How to use Stream Processing with SnappyData

SnappyData supports both the older Spark Streaming model (based on DStreams) as well as the newer Structured Streaming model. Unlike the Spark streaming DStreams model, that is based on RDDs, SnappyData supports Spark SQL in both models.

Structured Streaming

The SnappyData structured streaming programming model is the same as Spark structured streaming. The only difference is support for ingesting streaming dataframes into SnappyData tables through a built-in Sink.

SnappyData provides a build-in output Sink which simplifies ingestion of streaming dataframes into SnappyData tables. The Sink supports idempotent writes, ensuring consistency of data when failures occur, as well as support for all mutation operations such as inserts, appends, updates, puts, and deletes.

The output data source name for SnappyData is snappysink. A minimal code example for structured streaming with socket source and Snappy Sink is available here. You can also refer to Structured Streaming Quickstart guide.

For more examples, refer to structured streaming examples. The following examples are shown:

Example Description
CDCExample.scala An example explaining CDC (change data capture) use case with SnappyData streaming Sink.
CSVFileSourceExampleWithSnappySink.scala An example of structured streaming depicting CSV file processing with Snappy Sink.
CSVKafkaSourceExampleWithSnappySink.scala An example of structured streaming depicting processing of JSON coming from kafka source using snappy Sink.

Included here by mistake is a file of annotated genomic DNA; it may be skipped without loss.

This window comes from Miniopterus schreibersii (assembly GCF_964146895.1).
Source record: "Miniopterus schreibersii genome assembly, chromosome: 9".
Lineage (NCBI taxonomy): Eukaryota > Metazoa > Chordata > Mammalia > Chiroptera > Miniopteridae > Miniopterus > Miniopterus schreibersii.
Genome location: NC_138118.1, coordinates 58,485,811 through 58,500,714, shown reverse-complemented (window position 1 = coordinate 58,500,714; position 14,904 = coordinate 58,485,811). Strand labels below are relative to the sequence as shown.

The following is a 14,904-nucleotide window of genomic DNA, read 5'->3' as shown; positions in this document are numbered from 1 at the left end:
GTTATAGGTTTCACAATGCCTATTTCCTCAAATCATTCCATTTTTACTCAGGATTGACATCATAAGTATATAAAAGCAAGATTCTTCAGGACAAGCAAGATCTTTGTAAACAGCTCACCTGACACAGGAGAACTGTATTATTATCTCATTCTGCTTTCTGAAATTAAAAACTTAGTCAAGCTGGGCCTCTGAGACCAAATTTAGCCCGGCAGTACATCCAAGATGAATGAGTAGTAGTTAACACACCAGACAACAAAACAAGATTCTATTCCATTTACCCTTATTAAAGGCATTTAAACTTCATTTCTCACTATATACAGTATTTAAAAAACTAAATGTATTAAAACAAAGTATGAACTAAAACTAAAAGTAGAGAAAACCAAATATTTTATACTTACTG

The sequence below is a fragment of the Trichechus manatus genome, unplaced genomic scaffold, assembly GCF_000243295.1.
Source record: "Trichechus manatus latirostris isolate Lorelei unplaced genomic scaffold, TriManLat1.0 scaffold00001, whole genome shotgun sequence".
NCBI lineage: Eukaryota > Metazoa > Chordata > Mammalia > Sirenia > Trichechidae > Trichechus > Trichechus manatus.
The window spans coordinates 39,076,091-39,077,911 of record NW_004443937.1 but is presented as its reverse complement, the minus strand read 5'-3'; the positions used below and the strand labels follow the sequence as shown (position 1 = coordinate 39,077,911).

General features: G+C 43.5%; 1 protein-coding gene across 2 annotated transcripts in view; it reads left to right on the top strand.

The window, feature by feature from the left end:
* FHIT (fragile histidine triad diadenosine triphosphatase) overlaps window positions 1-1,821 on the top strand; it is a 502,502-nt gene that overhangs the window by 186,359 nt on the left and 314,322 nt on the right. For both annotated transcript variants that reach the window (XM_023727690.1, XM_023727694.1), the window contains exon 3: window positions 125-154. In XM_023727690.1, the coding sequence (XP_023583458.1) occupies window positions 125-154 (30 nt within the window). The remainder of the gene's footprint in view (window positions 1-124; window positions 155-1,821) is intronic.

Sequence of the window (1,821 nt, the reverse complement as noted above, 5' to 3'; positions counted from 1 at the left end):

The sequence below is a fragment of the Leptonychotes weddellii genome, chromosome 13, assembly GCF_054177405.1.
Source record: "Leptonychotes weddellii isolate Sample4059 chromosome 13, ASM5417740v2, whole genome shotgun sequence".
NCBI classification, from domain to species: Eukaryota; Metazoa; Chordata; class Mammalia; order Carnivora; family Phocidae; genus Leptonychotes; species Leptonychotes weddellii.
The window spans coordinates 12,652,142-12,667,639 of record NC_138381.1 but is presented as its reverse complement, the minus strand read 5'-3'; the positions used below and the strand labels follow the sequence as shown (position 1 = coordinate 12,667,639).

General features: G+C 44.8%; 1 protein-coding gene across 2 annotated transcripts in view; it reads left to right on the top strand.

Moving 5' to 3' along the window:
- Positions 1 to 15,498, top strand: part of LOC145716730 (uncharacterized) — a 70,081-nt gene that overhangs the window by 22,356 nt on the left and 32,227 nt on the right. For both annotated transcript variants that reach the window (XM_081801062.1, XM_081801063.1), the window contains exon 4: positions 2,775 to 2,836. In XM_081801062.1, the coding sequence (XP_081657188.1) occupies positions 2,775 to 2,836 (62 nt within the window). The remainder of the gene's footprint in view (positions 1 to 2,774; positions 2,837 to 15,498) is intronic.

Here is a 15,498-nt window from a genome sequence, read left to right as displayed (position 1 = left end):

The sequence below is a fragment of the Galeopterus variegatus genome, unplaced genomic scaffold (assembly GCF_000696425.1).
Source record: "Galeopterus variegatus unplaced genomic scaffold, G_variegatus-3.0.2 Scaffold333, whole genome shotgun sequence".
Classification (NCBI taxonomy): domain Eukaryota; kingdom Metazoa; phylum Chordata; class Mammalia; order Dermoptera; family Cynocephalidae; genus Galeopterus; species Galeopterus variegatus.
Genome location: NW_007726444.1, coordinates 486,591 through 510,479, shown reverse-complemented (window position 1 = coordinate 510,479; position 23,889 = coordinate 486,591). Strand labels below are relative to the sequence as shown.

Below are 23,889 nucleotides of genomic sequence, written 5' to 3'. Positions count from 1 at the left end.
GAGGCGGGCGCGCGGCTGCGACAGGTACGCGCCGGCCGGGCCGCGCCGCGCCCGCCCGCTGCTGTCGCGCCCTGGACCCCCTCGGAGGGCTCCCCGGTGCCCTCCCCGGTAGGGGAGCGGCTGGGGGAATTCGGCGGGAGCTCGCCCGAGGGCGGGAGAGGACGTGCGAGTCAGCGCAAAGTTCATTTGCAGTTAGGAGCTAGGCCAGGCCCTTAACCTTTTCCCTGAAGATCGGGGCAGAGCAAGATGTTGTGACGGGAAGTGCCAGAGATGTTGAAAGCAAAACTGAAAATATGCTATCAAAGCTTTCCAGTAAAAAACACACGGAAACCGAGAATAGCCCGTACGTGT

JSONFileSourceExampleWithSnappySink.scala An example of structured streaming depicting JSON file processing with Snappy Sink.
JSONKafkaSourceExampleWithSnappySink.scala An example of structured streaming depicting processing of JSON coming from Kafka source using Snappy Sink
SocketSourceExample.scala An example showing usage of structured streaming with console Sink.
SocketSourceExampleWithSnappySink.scala An example showing usage of structured streaming with SnappyData.

The topic included the following sections:

Using SnappyData Structured Streaming API

The following code snippet, from the example, explains the usage of SnappyData's Structured Streaming API:

    val streamingQuery = structDF
        .filter(_.signal > 10)      // so transformation on input dataframe 
        .writeStream
        .format("snappysink")       // Required to ingest into SnappyData tables
        .queryName("Devices")   // Required when using snappysink. Must be unique across the SnappyData cluster.
        .trigger(ProcessingTime("1 seconds"))
        .option("tableName", "devices")     // Required: name of the snappy table where data will be ingested.
        .option("checkpointLocation", checkpointDirectory)
        .start()

SnappyData Specific options

The following are SnappyData specific options which can be configured for Structured Streaming:

Options Description
tableName Name of the SnappyData table where the streaming data is ingested. The property is case-insensitive and is mandatory.
stateTableSchema Name of the schema under which SnappyData’s internal state table will be created. This table is used to track the progress of the streaming queries and enables snappy sink to behave in an idempotent manner when streaming query is restarted after abrupt failures or planned down time.
This is a mandatory property when security is enabled for the SnappyData cluster. When security is disabled, snappy sink uses APP schema by default to store the sink state table.
conflation This is an optional boolean property with the default value set to false. Conflation is enabled only when you set this property to true.